Well, I had written a really long and detailed post about the events involving Carlos that have transpired over the last month. But then WordPress deleted it all when I put in this gallery.
So, suffice to say:
It has been one month since Carlos had life-saving surgery.
This month has been an exhausting challenge, a grueling process, a frustrating encounter with the Guatemala public health system. It’s been a month of facing many harsh realities, shedding many tears, and feeling powerless and desperate.
But it’s also been a month of pure gratitude and love, a story of triumph, an instillment of hope. A reminder that life is fragile and precious and we should be grateful for each new day in this world, and all of the amazing people in it.
After a lot of stress, tears, worry, hospital visits, trips to the city, doctor’s visits, exams, medicines, wound cleanings, dietary restrictions, etc…Carlos is doing well. Despite an initial 30% survival rate, he fought through it victoriously, and it seems both of our lives can finally go back to “normal,” though we’ll never be the same.
In the past month, Carlos and I have talked a lot about what this experience has been like for him, and Sunday after the surgery, he truly thought he was going to die, as did I. When his family came in during the 1 hour of visitation, he said his final goodbyes to each of them, and to me as well. I thought it would be the last time I saw him. That was definitely the most difficult day, for all of us.
But when I saw Carlos the following morning, something had definitely changed and that was when I knew he would live. He later told me that at some point on Sunday night, while he lay in that terrible hospital in excruciating pain with no familiar faces around to comfort him, he started thinking about all of the people who care about him and all of the things he still wanted to accomplish in life, all of the things he had to live for, and he describes a very pleasant sensation coming over him, something he had never felt before, and he believes it to have been the presence of god.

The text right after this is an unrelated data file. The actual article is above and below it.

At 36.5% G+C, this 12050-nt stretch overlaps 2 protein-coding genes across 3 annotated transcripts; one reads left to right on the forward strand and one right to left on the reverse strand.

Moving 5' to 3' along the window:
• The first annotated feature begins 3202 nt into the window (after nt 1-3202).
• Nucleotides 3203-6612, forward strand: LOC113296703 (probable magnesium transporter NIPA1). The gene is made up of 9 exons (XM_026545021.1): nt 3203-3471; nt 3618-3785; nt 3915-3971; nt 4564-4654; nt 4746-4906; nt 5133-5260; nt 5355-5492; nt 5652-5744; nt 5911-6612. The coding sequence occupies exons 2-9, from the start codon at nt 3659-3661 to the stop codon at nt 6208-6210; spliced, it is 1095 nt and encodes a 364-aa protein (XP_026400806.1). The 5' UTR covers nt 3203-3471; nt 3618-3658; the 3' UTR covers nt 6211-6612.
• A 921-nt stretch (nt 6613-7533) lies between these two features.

That moment gave Carlos strength, and he made up his mind to fight for his life from that point on. And he has done so admirably, without complaint, and with so much gratitude. He believes he’s been given a second chance at life, and he’s going to take full advantage of it. Let that be an inspiration to us all.
Yesterday, I visited the Cooperative Mujeres Botanicas in San Juan la Laguna. There are many such cooperatives in San Juan, where groups of artisan women work together to create beautiful handmade woven products, often using natural dyes, but this was my first visit to Mujeres Botanicas. They are located down a winding side street, and boast a great variety of traditional products (huipiles and traje) in addition to items popular with tourists (scarves and bags), as well as a small museum.
Of particular note, I had the pleasure of meeting Socorro and Rosario (pictured here) both of whom were recently written about in this Washington Post article. My friend Lynn, who is a frequent visitor of this cooperative, had the article pulled up on her computer, so we were able to show it to these two lovely women and I translated for them the parts about them. They were very pleased, and it is wonderful to see that the weavers of San Juan la Laguna are attracting such attention in the press.